Top 5 League of Legends: Wild Rift Tips
League of Legends: Wild Rift is currently in open beta and is about as amazing as we’ve been led on to believe, so let’s focus on a couple of key tips that’ll improve your chances of finding success! This listicle pertains to most mobile MOBAs as well, just in case you were wondering. Wild Rift is ever so slightly different, but the core gameplay elements are pretty much the same as in, say, Arena of Valor.
So, with that out of the way, let’s get down to business!
Always Watch the Map
Keeping track of what’s happening across the map is one of the most important things in the entire game. This holds true for both regular LoL and Wild Rift. As you buy items and transition into the mid and later stages of the game, losing turrets becomes bafflingly easy. Split-pushing in Wild Rift is more potent than you’d expect, and a three-item marksman, for example, can make quick work of a turret in a matter of seconds.
This means that, if you aren’t careful and if you don’t push out your lanes (and keep track of the state of each lane), your odds of getting the win will plummet considerably. Sometimes you’ll come across players who’ll do this intentionally. They’ll evade any team fight, wait for their teammates to engage, and hurry to a lane and start pushing. It’s a perfectly viable avenue for success, although it’s pretty anticlimactic, as you can imagine.
Also, you’ll often play with individuals who are entirely oblivious to the map and its existence (not to mention inherent importance). This is why you should push out lanes whenever possible and protect your base from any potential backdoor attempt.
Knowing what’s happening across the Rift is important for other reasons too. Sometimes your jungler will start skirmishing around, say, a Rift Scuttler with an enemy champion. If you see it happening — and aren’t engaged in a fight yourself — then you should help out. Your lane and its state are incredibly important. Sometimes lending a hand to a teammate can significantly impact the game and its trajectory. The same holds true when your mid laner decides to roam and engage in the river — don’t leave them hanging!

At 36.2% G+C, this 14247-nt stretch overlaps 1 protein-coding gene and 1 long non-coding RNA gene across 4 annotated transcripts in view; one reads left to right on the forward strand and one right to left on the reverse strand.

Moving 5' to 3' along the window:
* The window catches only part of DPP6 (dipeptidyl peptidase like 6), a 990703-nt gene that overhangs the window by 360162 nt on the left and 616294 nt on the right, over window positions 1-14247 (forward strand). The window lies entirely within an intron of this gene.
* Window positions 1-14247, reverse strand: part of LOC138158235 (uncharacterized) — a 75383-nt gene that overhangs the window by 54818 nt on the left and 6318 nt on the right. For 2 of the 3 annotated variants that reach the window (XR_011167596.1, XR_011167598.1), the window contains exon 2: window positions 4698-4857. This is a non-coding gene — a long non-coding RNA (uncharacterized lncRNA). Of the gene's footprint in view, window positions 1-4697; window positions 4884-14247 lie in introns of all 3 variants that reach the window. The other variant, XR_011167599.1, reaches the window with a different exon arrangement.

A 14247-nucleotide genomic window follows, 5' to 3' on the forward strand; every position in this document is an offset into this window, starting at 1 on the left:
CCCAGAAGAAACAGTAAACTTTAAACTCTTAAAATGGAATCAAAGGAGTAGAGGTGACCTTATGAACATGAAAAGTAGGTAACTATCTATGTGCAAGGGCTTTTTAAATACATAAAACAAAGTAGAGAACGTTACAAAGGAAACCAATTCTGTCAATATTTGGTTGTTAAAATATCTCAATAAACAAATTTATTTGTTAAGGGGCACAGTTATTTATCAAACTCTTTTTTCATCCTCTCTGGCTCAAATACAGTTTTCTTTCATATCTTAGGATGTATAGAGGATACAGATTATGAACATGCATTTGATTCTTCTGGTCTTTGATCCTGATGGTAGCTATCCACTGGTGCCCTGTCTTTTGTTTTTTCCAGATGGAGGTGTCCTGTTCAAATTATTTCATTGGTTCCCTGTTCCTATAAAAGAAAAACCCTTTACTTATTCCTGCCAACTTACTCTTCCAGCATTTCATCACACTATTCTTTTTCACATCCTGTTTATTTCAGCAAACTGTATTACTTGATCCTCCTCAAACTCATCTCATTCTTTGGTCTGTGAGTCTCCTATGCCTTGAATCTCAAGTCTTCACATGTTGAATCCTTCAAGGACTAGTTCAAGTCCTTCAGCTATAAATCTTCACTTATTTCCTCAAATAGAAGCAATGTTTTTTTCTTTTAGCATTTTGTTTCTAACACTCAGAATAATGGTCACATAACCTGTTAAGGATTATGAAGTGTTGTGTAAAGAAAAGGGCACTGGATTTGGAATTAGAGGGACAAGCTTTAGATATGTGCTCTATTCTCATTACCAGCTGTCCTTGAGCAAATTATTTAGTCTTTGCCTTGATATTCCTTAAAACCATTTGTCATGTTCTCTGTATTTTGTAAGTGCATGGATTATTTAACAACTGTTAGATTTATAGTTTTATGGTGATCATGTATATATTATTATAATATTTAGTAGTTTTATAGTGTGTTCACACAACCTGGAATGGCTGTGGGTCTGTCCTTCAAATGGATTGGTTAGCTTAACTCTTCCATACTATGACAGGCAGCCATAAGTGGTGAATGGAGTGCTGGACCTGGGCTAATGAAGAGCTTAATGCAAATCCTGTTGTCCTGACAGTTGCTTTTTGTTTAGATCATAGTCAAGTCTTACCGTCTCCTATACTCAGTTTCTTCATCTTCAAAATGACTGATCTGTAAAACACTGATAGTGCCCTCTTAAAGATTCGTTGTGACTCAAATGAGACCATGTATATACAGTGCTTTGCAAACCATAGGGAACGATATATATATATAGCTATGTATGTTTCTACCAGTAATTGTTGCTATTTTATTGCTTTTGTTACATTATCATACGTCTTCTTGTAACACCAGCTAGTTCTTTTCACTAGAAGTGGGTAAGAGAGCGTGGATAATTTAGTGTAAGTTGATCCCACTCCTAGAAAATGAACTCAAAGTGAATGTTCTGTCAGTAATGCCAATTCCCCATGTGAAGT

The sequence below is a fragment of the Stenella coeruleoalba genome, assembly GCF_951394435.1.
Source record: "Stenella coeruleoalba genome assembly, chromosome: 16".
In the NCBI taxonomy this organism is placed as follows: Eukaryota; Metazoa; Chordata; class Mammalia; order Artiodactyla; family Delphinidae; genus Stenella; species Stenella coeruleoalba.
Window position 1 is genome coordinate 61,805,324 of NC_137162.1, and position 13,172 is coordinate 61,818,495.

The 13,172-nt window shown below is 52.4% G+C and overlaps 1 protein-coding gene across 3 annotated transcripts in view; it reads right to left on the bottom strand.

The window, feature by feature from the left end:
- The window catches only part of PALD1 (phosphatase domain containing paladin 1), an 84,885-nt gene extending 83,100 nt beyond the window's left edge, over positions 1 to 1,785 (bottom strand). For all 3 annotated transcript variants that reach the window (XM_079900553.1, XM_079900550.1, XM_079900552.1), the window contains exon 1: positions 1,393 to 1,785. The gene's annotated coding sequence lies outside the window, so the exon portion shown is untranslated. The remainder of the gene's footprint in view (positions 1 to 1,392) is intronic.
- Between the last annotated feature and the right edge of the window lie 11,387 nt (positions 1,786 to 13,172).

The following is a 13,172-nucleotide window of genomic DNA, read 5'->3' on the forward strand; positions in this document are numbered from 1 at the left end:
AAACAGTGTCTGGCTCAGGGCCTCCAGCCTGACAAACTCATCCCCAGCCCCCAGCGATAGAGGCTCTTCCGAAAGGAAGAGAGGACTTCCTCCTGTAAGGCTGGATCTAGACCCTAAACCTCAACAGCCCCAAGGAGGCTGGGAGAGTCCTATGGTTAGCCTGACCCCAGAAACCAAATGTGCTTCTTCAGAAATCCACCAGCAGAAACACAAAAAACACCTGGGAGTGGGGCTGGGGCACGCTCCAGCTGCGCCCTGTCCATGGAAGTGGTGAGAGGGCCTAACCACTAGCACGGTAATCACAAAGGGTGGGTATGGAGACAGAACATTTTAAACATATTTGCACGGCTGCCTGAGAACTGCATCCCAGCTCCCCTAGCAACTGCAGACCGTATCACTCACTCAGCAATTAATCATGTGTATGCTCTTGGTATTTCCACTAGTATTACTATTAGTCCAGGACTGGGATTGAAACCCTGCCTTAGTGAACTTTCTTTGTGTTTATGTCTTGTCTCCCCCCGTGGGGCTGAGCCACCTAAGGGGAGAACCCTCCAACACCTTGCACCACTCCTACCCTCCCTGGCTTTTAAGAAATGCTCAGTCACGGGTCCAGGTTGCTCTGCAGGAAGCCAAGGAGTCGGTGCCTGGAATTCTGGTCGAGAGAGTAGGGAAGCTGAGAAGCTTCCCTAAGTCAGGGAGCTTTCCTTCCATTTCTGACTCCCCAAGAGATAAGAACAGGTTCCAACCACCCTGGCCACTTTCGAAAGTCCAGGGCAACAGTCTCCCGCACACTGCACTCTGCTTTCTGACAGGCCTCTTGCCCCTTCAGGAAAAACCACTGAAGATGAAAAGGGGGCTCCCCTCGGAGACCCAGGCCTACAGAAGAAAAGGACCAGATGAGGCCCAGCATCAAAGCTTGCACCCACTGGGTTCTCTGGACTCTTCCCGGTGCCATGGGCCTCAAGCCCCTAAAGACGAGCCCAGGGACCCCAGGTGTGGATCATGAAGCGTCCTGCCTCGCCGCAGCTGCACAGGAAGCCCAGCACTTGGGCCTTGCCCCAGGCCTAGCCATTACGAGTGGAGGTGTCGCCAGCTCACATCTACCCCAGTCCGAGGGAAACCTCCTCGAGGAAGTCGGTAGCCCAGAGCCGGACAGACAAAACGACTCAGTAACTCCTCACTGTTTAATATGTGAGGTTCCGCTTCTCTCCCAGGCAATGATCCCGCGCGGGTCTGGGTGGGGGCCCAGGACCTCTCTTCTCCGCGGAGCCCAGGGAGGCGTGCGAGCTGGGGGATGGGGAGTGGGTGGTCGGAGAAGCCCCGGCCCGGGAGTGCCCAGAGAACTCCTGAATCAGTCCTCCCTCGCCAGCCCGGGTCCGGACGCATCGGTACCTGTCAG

So, to summarize: rotate more often, push out your lanes, keep track of what’s happening across the map, and help out whenever possible. It’s a team game, after all!
Learn More Champions
There are 50 champions available in Wild Rift at the time of this writing (including Wukong). That’s a surprisingly large number for a game that still hasn’t been officially released, but only a handful of them (from each role) can be considered “viable.” Of course, this varies from elo to elo and is dependent on the players’ skill, but the point stands nonetheless.
This means that you’ll often have your champion taken from you by the opposing player — especially if you’re focused on picking what’s most meta. And, frankly, there’s no other way to circumvent this problem other than by learning multiple champions. Now, you don’t need to master every one of them, of course, but having a couple of good picks in your arsenal will go a long way towards getting that oh-so-important ranked win.
Plus, counter-picking is as potent in Wild Rift as it is in the full-fledged game. Don’t be a one-trick pony — branch out and try to learn multiple different champions so that you can maneuver through the drafting phase with more ease. If you’re a support, for example, then Seraphine is probably at the top of your list of priorities. She’s incredibly strong, has poke for days, and a fair bit of CC as well. Oh, and a boatload of damage, too! But she won’t always be a good pick team comp-wise. Sometimes going for Braum will result in an easier laning phase and help your team in better and more important ways.
You get the drift.
But playing multiple champions is just one half of the equation — the other one pertains to in-game roles.
Master at Least Two Roles
There’s still no role queue in Wild Rift, so as far as tips go, this is one of the more important ones. Simply put, you won’t always be able to get your role. That’s just a fact, and you shouldn’t try to fight it. The solution, in this case, is the same as in LoL — flexibility.